DON'T CALL ME CLEO
Dreiske Performance Company
at the Theatre Building
The stage of Nicole Dreiske's new one-woman show Don't Call Me Cleo is littered with books, boxes, pillows, clothes, and furniture--the clutter of an apartment being vacated and a life being reorganized. A woman sitting in front of me commented to her companions as we all waited for the performance to start: "She has a lot of props. Lily Tomlin had nothing."
Not quite true: what Tomlin had, in her minimalist monologue The Search for Signs of Intelligent Life in the Universe, was sparkle, vitality, and a spontaneous, invigorating rapport with the audience. Nicole Dreiske has technique. And a lot of props.
Dreiske--writer, director, actress, and self-proclaimed "Chicago phenomenon"--was last seen in town with her Dreiske Performance Company in Macondo, a numbingly bad piece inspired oh-so-loosely by Gabriel Garcia Marquez's One Hundred Years of Solitude. Macondo's worst flaw was its near incomprehensibility (despite copious program notes explaining the narrative). Cleo, at least, is communicative--crystal clear, indeed, in its depiction of a woman trying to make sense of her life and relationships: "her own three-ring domestic circus," as Cleo, the "everywoman" character Dreiske plays, puts it.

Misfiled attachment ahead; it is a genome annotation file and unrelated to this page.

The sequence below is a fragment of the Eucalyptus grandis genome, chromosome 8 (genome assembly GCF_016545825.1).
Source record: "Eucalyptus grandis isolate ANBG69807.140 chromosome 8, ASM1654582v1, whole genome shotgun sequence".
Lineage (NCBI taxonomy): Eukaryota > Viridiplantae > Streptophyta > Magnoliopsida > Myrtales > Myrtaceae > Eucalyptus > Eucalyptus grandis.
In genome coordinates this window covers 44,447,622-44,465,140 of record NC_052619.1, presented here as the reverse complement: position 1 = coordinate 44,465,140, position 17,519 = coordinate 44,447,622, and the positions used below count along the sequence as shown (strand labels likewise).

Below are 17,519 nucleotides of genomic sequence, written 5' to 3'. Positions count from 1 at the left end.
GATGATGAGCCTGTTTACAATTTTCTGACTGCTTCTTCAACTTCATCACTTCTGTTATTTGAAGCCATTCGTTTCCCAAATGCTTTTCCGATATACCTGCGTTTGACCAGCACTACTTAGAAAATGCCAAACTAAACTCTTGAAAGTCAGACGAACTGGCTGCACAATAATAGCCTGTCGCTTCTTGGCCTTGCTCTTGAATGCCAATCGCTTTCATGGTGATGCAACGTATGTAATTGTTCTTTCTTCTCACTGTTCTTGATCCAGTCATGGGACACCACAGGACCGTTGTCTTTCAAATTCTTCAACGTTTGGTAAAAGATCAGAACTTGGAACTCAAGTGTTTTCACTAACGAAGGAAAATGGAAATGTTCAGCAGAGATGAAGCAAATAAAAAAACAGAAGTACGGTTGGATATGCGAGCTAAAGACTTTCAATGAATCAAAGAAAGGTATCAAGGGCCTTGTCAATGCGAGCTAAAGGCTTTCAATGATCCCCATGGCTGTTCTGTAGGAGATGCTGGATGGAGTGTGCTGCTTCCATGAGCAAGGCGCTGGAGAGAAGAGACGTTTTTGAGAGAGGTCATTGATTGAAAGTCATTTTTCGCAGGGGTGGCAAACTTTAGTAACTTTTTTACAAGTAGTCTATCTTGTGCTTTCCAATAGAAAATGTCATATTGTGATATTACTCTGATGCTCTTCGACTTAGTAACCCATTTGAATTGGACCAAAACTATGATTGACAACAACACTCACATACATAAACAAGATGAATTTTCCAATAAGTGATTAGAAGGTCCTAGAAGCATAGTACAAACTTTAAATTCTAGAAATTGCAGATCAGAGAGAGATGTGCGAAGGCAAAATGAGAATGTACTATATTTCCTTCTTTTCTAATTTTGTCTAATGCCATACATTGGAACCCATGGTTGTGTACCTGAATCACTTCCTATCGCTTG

Cleo--I'm not supposed to call her that, but that's the name the program notes give her, so what the hell--is a compulsive organizer and a compulsive explainer. As she sorts through packing boxes in preparation for the movers, she talks about the people in her life--her mother, her, child, her boss, her ex-husband--and digs away at the conflicting responsibilities and pressures she feels as an 80s urban superwoman: mother, wife, lover, child, housekeeper, and professional. (I'm not sure what her job actually is, but it must pay well, judging from the chic gray ensemble she wears and the high-tech duplex cleverly suggested by Sam Pappas and Norman Kaeseberg's set.) "This whole idea of 'have to'" is what's got Cleo bothered--what she's trying to throw off as she seeks internal permission to express anger and self-love and to say "no" to a man who doesn't enhance her self-esteem.